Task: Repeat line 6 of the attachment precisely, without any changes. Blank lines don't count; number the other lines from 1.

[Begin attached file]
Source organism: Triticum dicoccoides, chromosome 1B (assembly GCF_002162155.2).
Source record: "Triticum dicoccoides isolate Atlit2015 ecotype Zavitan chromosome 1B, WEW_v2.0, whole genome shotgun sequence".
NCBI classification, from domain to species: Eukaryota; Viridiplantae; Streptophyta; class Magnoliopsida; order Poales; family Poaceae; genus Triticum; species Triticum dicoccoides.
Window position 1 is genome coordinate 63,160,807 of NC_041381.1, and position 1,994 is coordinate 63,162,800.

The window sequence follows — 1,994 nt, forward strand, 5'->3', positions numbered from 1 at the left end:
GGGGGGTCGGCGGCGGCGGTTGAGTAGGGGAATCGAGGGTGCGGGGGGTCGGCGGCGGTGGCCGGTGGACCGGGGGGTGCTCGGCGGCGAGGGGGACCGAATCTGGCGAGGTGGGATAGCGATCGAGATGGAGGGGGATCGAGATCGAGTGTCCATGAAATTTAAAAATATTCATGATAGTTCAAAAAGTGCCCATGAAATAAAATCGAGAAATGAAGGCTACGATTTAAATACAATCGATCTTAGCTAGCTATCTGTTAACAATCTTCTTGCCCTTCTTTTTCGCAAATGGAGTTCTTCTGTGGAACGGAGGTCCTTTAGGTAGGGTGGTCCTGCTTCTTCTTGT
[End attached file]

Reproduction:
GGGGGGTCGGCGGCGGCGGTTGAGTAGGGGAATCGAGGGTGCGGGGGGTCGGCGGCGGTGGCCGGTGGACCGGGGGGTGCTCGGCGGCGAGGGGGACCGAATCTGGCGAGGTGGGATAGCGATCGAGATGGAGGGGGATCGAGATCGAGTGTCCATGAAATTTAAAAATATTCATGATAGTTCAAAAAGTGCCCATGAAATAAAATCGAGAAATGAAGGCTACGATTTAAATACAATCGATCTTAGCTAGCTATCTGTTAACAATCTTCTTGCCCTTCTTTTTCGCAAATGGAGTTCTTCTGTGGAACGGAGGTCCTTTAGGTAGGGTGGTCCTGCTTCTTCTTGT